Singles Day was a global shopping phenomenon, but will US marketers hop on board?
Singles Day may have come and gone, but that doesn't mean you can't make it part of your 2018 marketing strategy. Contributor Shani Rosenfelder explains why US marketers shouldn't ignore the holiday.
It’s time marketers in North America took Singles Day seriously. The holiday continues to grow in popularity around the world. Although it isn’t yet as big a deal in the United States as it is abroad, especially in Asia, research shows that it’s picking up steam in North American markets, too.
The holiday shopping season has become increasingly competitive, with brands fighting hard to win over consumers with the right messaging and clever promotions. The season is starting earlier than it has in the past, with many retailers trying to get a head start on the shopping frenzy.
Timing is particularly important in mobile app marketing. Your goal should be to get customers to download your app before peak shopping days, so you can then focus on driving purchases via push notifications, retargeting campaigns and email marketing. In fact, our company’s research has shown that app installs begin to climb after Halloween, and users that are acquired earlier in the season are more valuable than those who download your app after Thanksgiving.
Singles Day is on November 11 — an excellent time for marketers to embrace a shopping promotion. Let’s take a look at the future potential for this holiday in North America, and how marketers can use it to drive app installs before prime shopping season begins, as well as to generate more revenue.
What is Singles Day?
Singles Day is the world’s largest shopping day. It has been described as “Amazon’s Prime Day — on steroids.” This year, it smashed previous global records, hitting $23.5 billion in sales, more than 40 percent higher than last year’s total.
Singles Day is a celebration of single living, sort of like the antithesis to Valentine’s Day. The date, 11/11, was chosen because the number one represents someone who is unattached.
Singles Day is often associated with Alibaba, China’s e-commerce giant. Although it didn’t invent the occasion, it did have the foresight to begin promoting it. Since 2009, Alibaba has been celebrating November 11 as a day for singles to treat themselves and a day for everyone to celebrate culture and commerce.
Alibaba has been tapping celebs from around the world to help promote the event, and marketers are following suit. This year, for example, Nicole Kidman and Pharrell attended Alibaba’s gala event to celebrate the occasion.
So does all of this indicate that North Americans have embraced the holiday or that they are going to? According to our shopping app data, Singles Day is driving more purchases in North America than ever before, but much of that growth is coming from the region’s large immigrant populations. (The majority of the apps were based in Asia.)
Singles Day revenue increases in North America
Our shopping app data also showed that app installs and purchases increased globally on Singles Day compared with last year. App installs hit their peak on Singles Day itself, but the entire week leading up to it also was stronger than usual. Of the nearly 2.5 million app installs and 5 million purchases, more than 1 million app installs and 3 million purchases were from Southeast Asia. That’s a large chunk of the activity, certainly, but it also means that Singles Day is taking off in places beyond its place of origin.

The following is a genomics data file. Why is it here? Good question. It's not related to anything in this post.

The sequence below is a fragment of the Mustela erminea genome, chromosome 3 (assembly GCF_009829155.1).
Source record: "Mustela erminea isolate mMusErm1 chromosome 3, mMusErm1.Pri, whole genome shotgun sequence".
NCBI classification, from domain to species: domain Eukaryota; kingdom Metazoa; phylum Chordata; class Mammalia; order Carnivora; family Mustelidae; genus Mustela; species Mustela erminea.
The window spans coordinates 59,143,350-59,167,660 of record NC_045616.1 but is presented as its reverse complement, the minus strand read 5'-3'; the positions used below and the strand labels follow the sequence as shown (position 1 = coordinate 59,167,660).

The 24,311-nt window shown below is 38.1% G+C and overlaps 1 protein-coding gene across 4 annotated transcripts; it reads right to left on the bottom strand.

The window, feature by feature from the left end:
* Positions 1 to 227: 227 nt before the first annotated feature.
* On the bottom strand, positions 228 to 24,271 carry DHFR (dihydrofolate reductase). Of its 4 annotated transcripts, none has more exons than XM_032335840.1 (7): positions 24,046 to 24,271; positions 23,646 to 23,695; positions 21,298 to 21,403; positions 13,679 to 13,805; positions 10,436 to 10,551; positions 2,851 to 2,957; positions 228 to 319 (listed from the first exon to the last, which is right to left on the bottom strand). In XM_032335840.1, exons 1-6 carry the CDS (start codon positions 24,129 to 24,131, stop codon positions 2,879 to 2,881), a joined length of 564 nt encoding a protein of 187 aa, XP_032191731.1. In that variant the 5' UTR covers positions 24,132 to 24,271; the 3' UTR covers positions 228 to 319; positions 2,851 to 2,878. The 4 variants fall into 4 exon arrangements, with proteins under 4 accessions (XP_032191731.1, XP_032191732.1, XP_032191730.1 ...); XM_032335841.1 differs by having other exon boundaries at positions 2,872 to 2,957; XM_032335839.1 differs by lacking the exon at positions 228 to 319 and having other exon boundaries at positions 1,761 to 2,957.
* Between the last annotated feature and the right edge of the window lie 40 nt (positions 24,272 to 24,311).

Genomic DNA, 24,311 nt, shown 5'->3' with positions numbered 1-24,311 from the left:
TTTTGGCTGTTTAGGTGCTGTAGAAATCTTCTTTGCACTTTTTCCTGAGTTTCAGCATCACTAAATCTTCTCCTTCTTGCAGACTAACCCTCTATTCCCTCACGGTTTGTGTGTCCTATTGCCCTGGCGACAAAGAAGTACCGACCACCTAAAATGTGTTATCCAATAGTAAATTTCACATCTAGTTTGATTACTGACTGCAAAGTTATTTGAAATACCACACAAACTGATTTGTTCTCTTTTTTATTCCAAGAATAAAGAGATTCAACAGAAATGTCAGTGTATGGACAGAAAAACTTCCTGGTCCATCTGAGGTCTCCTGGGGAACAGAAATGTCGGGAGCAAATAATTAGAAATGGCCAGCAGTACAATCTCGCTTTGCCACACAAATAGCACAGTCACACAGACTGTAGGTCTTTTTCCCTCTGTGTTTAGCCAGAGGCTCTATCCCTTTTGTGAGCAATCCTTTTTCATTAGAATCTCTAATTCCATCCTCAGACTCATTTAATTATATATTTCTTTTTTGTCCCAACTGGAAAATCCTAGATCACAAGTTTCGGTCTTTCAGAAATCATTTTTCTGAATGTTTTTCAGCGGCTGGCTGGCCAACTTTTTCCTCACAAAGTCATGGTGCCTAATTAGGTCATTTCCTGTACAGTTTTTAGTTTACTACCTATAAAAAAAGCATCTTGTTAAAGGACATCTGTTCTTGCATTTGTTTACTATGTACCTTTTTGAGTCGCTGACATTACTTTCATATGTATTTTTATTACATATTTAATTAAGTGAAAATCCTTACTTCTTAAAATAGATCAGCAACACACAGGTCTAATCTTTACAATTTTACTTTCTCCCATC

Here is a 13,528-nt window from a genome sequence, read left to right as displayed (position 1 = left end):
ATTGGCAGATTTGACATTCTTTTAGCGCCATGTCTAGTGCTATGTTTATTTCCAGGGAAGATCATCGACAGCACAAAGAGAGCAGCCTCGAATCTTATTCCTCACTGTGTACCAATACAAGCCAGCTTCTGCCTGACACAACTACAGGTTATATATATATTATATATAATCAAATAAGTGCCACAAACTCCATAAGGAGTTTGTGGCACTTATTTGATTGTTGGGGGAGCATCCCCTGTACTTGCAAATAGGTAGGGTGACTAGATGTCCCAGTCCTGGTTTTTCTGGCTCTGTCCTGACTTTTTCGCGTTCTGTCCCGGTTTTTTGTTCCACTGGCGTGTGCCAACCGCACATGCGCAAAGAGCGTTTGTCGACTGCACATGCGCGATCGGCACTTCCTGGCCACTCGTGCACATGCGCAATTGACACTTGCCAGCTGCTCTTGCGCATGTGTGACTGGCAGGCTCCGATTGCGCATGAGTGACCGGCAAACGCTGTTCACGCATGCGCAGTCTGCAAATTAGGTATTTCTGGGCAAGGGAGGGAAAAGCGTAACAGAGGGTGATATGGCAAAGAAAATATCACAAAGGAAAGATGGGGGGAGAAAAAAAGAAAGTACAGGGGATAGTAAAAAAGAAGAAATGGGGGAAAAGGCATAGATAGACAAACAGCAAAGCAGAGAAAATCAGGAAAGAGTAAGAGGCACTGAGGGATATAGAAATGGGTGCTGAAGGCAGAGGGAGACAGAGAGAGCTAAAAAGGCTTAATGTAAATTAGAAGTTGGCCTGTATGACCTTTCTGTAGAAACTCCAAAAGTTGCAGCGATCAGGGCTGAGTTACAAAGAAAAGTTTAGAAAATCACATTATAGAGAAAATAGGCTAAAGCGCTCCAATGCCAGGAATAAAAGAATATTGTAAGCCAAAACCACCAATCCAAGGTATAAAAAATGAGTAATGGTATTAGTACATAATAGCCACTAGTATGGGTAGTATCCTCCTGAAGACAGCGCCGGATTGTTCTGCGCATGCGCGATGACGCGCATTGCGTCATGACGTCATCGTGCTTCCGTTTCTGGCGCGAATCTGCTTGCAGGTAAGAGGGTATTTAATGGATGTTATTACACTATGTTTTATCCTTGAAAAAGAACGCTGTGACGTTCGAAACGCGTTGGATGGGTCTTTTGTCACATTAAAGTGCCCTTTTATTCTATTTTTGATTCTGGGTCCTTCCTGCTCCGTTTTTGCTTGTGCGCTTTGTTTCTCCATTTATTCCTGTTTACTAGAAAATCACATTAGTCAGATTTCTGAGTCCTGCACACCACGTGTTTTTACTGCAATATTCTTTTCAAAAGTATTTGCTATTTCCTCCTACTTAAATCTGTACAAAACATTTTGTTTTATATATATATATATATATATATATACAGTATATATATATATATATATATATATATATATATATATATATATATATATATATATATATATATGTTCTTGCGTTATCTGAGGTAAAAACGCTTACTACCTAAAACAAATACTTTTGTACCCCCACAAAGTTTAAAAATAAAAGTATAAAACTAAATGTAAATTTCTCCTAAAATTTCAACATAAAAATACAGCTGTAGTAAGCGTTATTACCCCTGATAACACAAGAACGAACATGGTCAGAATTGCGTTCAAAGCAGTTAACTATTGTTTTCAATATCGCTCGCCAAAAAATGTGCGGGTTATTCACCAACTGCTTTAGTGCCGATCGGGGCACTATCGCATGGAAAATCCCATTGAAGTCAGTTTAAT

In fact, Singles Day 2017 showed growth in purchases and revenue compared to Singles Day 2016 across all regions. In Southeast Asia, revenue grew by 107 percent this year, compared to last, according to our numbers; but interestingly, Singles Day also generated 68 percent more revenue in North America this year than it did in 2016.
These increases could indicate that the holiday is gaining traction, and that app marketers are paying more attention to it. However, the revenue and install increases in North America were most likely primarily driven by its large immigrant population, specifically, Asian-Americans.
Many US brands are still overlooking the shopping potential of 11/11. Think about it: How many Singles Day promotions did you receive this year? I bet not many.
An opportunity for marketers
There’s no reason why mainstream brands can’t embrace Singles Day. It’s a fairly brand-safe message. Why not encourage people to celebrate their single status and pamper themselves a bit? The “Treat Yo Self” mantra already has meaning in the North American market, particularly among millennials. Companies can piggyback on the global movement as well as invest in their own promotions.
Singles Day is an “excuse” to connect with your audience and to offer smart discounts and fun messaging. It’s also a way to stand out. Marketers will be competing with far fewer promotions than they do on Black Friday, for example.
You also should consider using Singles Day as a way to drive app installs before the peak shopping season begins. The new customers you earn on Singles Day could become repeat buyers, incentivized to do holiday shopping with you, too.
I suggest brands act fast to step up and own the holiday before their competitors do. As you create your 2018 marketing strategy, consider including Singles Day campaigns. If recent data is any indication, the holiday is only going to continue to rise in popularity around the world.